30
Aug
10

How Bad Is Music File Sharing? – Part 12

Bounie et al. conducted an anonymous online survey in two French graduate schools in order to examine the factors that influence the probability to increase/decrease CD purchases after acquiring MP3 files. The results originally published in a 2005 working paper suggest “(…) that there exist two populations of music consumers: people who sample music a lot (explorers) and those who do not sample (the pirates)” (Bounie et al. 2005: 1). This result indicates that music fans among students prefer to sample music and, therefore, their purchases of CDs tend to increase, whereas students with little interest in music use MP3 files as direct substitute for CDs. More details you can find here.

In the online survey, which was administered from May 26 to June 3, 2004, the respondents were asked on their behavior on music consumption, file sharing and their attidute towards downloading. Overall, 589 students returned the questionnaire, but only 352 students answered the most relevant questions. Thus, this is the sample used in the econometric analysis.

Descriptive statistics tell us that 93% have an Internet broadband access. 90% spend at least 5 hours per day online. 82% listen to music at least once a week, and 53% listen to more than 10 hours per week. 44% visited a record store, 36% went to concerts and 33% play an instrument. More than 35% of the respondents purchase 5 CDs or more each year, with an annual average of 5.5 CDs. However, 16% claimed they did not purchase any CD. The average number of CDs owned is around 80. However, 31% of the repondents owned more than 100 CDs.

88% obtained free music. Among these 70% download files from P2P networks, 74% from internal networks, and 58% got files by physical exchange (CD-R, USB sticks, etc.). More than 50% of the respondents admitted that they had more than 500 MP3 files on their computers. Less than 10% declared that they had any. 73% of MP3 owners preserve more than half of the files. Therefore, the authors concluded that “pirates” tend to get free MP3 files in order to acquire a music library at no cost, whereas “explorers” are music samplers who tend to delete files in which she/he is not interested in order so save space and time organizing files.

93% who obtained free music claimed that they have discovered new artists through listening to MP3s, and 70% reported that sampling led them to purchase CDs that they would not have purchased otherwise, which indicates a strong “sampling effect”. The autors concluded “(…) that people who sample music in order to purchase new music both download a lot and purchase a lot” (Bounie et al. 2005: 10). On the other hand, there are much more “pirates” who did not buy any CD than “pirates” who purchased more than 10 CDs annually. However, “explorers” dowloaded more than twice as many files than “pirates”.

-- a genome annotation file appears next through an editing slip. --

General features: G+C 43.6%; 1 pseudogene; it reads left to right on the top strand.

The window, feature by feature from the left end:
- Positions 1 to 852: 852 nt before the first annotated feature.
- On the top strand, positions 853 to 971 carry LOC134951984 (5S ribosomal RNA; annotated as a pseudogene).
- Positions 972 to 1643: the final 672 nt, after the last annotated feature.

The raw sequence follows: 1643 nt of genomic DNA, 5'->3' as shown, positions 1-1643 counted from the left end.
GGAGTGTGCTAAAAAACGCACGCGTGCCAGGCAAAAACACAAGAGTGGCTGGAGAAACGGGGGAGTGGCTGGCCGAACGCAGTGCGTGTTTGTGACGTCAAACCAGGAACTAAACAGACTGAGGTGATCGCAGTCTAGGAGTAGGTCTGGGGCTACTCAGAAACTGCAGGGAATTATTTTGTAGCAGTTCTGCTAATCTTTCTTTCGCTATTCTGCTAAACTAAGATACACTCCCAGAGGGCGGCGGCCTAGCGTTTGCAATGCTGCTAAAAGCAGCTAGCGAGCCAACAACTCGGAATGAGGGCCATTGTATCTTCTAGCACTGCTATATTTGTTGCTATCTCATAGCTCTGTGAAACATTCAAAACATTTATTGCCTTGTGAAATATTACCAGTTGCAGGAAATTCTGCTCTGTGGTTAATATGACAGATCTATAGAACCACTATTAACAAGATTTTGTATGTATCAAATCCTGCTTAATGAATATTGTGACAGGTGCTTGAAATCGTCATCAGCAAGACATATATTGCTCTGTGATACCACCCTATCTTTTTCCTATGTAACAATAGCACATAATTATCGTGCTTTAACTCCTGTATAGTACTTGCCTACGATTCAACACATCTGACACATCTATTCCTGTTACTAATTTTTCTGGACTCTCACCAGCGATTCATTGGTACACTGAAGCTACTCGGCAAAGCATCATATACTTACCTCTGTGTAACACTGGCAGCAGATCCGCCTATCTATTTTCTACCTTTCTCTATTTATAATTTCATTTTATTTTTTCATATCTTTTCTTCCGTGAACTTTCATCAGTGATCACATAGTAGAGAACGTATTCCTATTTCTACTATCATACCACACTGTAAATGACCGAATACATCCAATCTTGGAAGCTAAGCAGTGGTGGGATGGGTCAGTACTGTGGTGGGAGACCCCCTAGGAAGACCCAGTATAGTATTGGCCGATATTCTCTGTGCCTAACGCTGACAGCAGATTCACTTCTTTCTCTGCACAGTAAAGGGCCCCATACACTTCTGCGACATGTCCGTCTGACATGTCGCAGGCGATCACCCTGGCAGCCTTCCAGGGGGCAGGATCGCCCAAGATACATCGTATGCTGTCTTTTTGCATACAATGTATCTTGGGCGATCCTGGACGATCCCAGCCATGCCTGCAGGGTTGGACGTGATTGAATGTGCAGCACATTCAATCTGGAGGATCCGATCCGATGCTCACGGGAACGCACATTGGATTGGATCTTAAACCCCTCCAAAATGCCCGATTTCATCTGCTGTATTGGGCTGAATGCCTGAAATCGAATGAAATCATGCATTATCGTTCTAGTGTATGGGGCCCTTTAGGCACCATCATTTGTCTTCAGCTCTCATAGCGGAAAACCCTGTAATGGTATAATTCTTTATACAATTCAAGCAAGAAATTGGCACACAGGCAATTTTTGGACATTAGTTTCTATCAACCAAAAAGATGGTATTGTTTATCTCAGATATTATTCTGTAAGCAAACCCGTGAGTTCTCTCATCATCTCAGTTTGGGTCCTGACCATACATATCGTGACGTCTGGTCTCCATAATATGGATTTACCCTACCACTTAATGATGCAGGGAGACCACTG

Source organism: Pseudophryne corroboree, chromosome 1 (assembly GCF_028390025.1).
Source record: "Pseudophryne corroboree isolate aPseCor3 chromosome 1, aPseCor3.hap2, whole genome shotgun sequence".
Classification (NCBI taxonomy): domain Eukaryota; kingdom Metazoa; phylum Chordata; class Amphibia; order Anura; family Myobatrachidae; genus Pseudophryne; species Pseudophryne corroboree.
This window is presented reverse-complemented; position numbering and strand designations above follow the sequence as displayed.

By estimating a multinominal logit model, the authors determined the net effect of file sharing on CD purchases. The results indicated that people with a strong taste for music (owning more than 100 CDs) have a higher probability to increase CD purchases after obtaining music for free. However, the number of MP3 files owned does not significantly increase/decrease the propensity to purchase more CDs. Finally, people who keep less than half of the MP3s (“explorers”) have a significantly higher probability to have increased CD purchases. If they keep more than half of the MP3 files (“pirates”) they tend to reduce their CD purchases.

Although the authors did not directly address the impact on CD sales, they concluded that if the “explorers” increase their music purchases by the same percentage as the “pirates” decrease them, this would lead to an overall positive effect of file sharing on CD sales. However, if the “pirates” decrease their purchases by 50% more than the “explorers” increase their purchase, overall CD sales started to decline.

On the basis of these results, Bounie et al. (2005: 16-17) suggested that new business models should better discriminate between “explorers” and “pirates” in order to extract more surplus from the true music fans.

References

Bounie, David, Marc Bourreau and Patrick Waelbroeck, 2005, Pirates or Explorers? Analysis of Music Consumption in French Graduate Schools. Working paper, Ecole Nationale Supérieure des Télécommunications Paris.

In part 13 a paper of Rafael Rob and Joel Waldfogel entitled “Piracy on High C’s. Music Downloading, Sales Displacement, and Social Welfare in a Sample of College Students” will be reviewed.

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